What is TypeScript?
Also, according to GitHub’s statistics, TypeScript is one of the fastest-growing languages.
Image: GitHub’s Octoverse
So what are the reasons why you should use TypeScript ?
1. Better developer experience
Thanks to functionalities that TypeScript comes with, it’s easier and more intuitive for a software developer to write a program. One of the main conveniences is that you know not only the name of the variable, but also what kind of data it stores. You can focus more on big stuff like logic in the application, and care less about small details.
TypeScript also saves your time because instead of having to search into documentation, when typing TS can suggest all of the available options like props in components or functions/classes in libraries. It provides you with a higher chance of using them as intended and passing correct parameters. For example, you don’t have to look into the documentation to see that you can add checked, checkedIcon props and see what type they should be to <Checkbox/> component from Material UI. Without typings, it’s easier to forget to wrap variable in an array or pass parameters in the wrong order.
Of course, the most important thing for a programmer is to learn how to write readable clean code and respect all the good practices. But if possible, why not make things easier for yourself and use external help where you are forced to do so? We are all humans and make mistakes, so using a tool that enforces us to avoid them is a life-saver.
2. Expanding your programming knowledge
By learning TypeScript, you get to know new programming concepts, that you may haven’t had contact with, like types, generics, interfaces, enums, namespaces. All of these structures were inspired by static-typed languages like C#, Java, and C++, so if you use TypeScript, it may benefit in the future when you will want to try new programming language.
3. Easy to start and adopt
4. Active community
TypeScript is getting more and more popular. It’s used by the top tech companies like Google, Microsoft, Airbnb, Shopify, Asana, Adobe, and Mozilla so we can assume that it reaches their expectations in terms of scalability - as they are developing large and complex applications.
TypeScript has also a lot of amazing open-source contributors, like DefinitelyTyped and TypeStrong, which are constantly developing TypeScript’s tooling.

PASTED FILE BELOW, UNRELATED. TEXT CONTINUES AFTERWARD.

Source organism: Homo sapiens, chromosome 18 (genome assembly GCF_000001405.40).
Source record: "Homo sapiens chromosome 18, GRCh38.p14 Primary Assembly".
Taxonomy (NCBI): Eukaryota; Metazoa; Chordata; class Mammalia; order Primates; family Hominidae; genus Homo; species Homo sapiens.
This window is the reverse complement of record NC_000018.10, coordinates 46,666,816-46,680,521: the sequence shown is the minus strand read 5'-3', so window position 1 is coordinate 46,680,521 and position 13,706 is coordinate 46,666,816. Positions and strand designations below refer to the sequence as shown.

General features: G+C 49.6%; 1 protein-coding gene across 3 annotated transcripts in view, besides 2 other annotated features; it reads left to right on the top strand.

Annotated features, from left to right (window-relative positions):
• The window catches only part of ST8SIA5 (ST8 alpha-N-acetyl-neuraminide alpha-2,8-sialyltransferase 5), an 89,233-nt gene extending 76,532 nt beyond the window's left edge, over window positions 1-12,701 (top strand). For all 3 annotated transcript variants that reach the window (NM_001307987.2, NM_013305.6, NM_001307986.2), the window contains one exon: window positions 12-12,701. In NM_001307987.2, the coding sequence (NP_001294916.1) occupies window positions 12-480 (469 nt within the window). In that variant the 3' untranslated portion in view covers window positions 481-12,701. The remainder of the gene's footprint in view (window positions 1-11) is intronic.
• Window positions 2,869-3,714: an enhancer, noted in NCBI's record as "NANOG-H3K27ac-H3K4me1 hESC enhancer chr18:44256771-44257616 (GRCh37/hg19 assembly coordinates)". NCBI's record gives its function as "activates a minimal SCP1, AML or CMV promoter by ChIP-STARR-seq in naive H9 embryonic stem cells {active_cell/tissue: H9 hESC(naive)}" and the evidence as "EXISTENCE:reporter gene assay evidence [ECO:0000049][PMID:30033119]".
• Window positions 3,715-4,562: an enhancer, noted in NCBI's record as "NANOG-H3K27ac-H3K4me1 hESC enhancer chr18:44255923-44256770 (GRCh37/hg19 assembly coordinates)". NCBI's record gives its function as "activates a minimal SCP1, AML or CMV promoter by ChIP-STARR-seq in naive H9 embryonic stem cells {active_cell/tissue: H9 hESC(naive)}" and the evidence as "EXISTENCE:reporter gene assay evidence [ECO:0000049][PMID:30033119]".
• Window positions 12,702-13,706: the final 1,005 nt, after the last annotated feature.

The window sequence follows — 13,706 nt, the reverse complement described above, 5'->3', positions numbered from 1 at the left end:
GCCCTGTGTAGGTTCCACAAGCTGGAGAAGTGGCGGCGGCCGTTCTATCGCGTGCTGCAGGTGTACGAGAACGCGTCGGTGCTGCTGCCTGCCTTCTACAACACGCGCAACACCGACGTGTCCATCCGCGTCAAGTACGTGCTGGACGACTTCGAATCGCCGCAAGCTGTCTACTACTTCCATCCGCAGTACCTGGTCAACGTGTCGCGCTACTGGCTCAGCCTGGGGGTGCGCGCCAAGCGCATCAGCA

Source: Github’s Octoverse
5. Runs everywhere
Another advantage of TypeScript is that it compiles to any JS versions, ES6, ES5 and down to… ES3.
6. Prevents bugs
TypeScript won't make your software bug free. But it can prevent a lot of type-related errors.
For example, if you set strictNullChecks option to true when you have a variable that can be an object or null/undefined, you can't get property of this object without checking if it isn't null/undefined.
7. Documentation + communication
Unlike any other documentation, TypeScript is always in sync with the newest changes.
Of course, it shouldn’t be a substitute for general documentation
8. Code quality
Defining data structures in the beginning, using types and interfaces, forces you to think about your app’s data structure from the start and make better design decisions.
9. Easier refactoring
When you want to rename a variable with IDE, it can only make guesses - so sometimes it ends up with unwanted changes. However, when IDE will be provided with the instrumentation of TypeScript types, then it can be 100% accurate. In pure JS it’s necessary to do a regression test of the whole system after such a refactor, which may take lots of time.
10. AOT compilation
TypeScript does everything during compilation time, so it doesn’t have a negative effect on runtime performance.
One of the examples of this can be protected and private fields introduced into the standard by ECMAScript, which has been around in TypeScript for some time. The difference is that TS is checking it at compilation, and ES during runtime – and this can affect application performance.
In this article I wanted to emphasize that types are not only to secure the application, but also have a positive impact on the frontend developer experience and in the long run, it can accelerate, not slow down the development.